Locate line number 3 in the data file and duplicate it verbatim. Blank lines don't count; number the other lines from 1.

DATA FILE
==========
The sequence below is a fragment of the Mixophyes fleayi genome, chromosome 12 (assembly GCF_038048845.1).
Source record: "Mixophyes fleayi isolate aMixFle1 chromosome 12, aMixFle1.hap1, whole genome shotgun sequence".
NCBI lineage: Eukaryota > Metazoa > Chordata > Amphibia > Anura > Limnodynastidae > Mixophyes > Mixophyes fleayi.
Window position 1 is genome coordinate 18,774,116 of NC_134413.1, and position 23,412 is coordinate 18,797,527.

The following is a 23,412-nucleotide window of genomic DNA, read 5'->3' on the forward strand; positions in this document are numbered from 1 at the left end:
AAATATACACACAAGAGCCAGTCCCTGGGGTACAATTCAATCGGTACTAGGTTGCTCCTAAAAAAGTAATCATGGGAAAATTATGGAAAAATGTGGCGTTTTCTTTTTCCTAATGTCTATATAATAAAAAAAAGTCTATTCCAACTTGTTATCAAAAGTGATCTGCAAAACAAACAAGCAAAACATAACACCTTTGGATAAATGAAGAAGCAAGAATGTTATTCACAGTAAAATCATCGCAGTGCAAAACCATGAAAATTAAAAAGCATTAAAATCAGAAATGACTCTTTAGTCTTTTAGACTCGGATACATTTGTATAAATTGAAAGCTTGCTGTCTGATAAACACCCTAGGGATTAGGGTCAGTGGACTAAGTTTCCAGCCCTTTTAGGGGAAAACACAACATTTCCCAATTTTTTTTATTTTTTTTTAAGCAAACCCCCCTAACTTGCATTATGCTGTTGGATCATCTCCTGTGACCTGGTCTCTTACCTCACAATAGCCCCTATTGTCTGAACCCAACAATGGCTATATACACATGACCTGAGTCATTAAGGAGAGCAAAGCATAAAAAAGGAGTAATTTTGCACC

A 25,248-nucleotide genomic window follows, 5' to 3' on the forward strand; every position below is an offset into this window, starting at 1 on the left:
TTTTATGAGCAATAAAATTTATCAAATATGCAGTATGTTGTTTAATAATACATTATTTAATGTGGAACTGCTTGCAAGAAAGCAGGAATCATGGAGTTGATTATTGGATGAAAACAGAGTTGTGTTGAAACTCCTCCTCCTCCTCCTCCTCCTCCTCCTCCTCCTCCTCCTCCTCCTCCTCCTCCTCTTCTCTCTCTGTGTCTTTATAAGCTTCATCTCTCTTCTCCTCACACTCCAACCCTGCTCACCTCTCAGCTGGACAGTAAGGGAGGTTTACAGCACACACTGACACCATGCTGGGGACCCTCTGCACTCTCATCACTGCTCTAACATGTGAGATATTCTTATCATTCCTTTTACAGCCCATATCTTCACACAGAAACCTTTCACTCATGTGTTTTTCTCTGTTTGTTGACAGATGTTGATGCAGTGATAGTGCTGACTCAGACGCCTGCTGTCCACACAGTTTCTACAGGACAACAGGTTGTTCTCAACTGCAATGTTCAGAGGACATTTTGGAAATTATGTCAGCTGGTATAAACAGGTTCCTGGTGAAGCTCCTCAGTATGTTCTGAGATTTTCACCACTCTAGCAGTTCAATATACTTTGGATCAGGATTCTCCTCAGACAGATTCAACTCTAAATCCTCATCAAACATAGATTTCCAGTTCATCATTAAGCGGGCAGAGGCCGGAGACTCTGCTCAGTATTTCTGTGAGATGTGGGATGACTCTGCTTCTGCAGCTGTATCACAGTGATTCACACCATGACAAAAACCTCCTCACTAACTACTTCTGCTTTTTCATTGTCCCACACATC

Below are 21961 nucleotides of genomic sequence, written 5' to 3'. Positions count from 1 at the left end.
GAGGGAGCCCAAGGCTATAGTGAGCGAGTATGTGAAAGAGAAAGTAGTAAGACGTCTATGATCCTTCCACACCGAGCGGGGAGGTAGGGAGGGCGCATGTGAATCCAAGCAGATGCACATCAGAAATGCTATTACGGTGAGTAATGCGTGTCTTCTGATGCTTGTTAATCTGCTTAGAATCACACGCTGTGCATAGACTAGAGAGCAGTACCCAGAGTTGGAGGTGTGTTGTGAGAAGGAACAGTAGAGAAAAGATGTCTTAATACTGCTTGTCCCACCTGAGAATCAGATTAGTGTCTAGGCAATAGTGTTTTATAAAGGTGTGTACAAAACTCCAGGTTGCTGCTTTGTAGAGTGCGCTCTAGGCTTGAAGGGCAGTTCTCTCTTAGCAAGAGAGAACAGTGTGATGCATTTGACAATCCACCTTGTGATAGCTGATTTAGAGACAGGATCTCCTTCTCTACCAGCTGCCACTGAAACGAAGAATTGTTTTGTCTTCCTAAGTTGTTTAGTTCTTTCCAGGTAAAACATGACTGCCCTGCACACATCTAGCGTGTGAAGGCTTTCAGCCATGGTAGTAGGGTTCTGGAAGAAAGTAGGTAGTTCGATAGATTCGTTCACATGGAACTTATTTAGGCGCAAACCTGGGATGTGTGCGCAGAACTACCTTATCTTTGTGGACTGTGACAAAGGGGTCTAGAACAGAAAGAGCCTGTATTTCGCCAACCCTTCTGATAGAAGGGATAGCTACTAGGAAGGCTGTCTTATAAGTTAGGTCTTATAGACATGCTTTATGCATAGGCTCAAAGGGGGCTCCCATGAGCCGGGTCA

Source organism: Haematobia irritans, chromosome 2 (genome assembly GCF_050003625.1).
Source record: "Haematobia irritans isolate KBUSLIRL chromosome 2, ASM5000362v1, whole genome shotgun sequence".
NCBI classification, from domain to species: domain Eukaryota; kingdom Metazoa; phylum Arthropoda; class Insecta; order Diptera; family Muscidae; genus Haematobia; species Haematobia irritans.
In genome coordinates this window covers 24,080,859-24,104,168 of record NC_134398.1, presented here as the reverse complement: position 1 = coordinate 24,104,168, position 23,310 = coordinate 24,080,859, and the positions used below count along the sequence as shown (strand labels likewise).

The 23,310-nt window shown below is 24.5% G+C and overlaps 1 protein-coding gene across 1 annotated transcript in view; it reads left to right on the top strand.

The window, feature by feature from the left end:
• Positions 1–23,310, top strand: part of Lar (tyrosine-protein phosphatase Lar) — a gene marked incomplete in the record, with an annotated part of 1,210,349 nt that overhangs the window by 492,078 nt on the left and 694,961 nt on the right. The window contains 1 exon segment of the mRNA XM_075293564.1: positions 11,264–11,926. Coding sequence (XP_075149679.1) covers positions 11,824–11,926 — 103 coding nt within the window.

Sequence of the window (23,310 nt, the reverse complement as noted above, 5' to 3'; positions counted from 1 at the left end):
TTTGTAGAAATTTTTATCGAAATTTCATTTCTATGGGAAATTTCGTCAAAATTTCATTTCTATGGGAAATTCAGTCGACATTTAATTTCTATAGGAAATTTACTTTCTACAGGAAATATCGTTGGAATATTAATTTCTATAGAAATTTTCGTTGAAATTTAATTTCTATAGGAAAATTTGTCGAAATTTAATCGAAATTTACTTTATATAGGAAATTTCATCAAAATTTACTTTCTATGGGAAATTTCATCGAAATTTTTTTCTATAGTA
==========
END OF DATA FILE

NCBI lineage: Eukaryota > Metazoa > Chordata > Amphibia > Anura > Limnodynastidae > Mixophyes > Mixophyes fleayi.